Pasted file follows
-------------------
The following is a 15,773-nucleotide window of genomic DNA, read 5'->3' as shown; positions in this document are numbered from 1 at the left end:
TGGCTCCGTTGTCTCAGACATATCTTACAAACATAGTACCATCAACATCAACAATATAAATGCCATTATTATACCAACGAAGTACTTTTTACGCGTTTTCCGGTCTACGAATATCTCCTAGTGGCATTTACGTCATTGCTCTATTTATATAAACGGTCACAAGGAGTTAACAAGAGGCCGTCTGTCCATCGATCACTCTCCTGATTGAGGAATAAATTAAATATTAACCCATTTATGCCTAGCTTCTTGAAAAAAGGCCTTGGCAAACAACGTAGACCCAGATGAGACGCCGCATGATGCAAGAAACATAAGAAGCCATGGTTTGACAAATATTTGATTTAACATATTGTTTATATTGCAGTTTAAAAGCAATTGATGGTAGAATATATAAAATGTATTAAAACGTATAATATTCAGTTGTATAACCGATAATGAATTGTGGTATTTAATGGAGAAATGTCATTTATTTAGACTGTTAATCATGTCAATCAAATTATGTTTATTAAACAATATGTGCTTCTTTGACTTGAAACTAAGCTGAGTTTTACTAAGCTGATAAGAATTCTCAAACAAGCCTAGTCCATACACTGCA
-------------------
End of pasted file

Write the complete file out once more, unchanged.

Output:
The following is a 15,773-nucleotide window of genomic DNA, read 5'->3' as shown; positions in this document are numbered from 1 at the left end:
TGGCTCCGTTGTCTCAGACATATCTTACAAACATAGTACCATCAACATCAACAATATAAATGCCATTATTATACCAACGAAGTACTTTTTACGCGTTTTCCGGTCTACGAATATCTCCTAGTGGCATTTACGTCATTGCTCTATTTATATAAACGGTCACAAGGAGTTAACAAGAGGCCGTCTGTCCATCGATCACTCTCCTGATTGAGGAATAAATTAAATATTAACCCATTTATGCCTAGCTTCTTGAAAAAAGGCCTTGGCAAACAACGTAGACCCAGATGAGACGCCGCATGATGCAAGAAACATAAGAAGCCATGGTTTGACAAATATTTGATTTAACATATTGTTTATATTGCAGTTTAAAAGCAATTGATGGTAGAATATATAAAATGTATTAAAACGTATAATATTCAGTTGTATAACCGATAATGAATTGTGGTATTTAATGGAGAAATGTCATTTATTTAGACTGTTAATCATGTCAATCAAATTATGTTTATTAAACAATATGTGCTTCTTTGACTTGAAACTAAGCTGAGTTTTACTAAGCTGATAAGAATTCTCAAACAAGCCTAGTCCATACACTGCA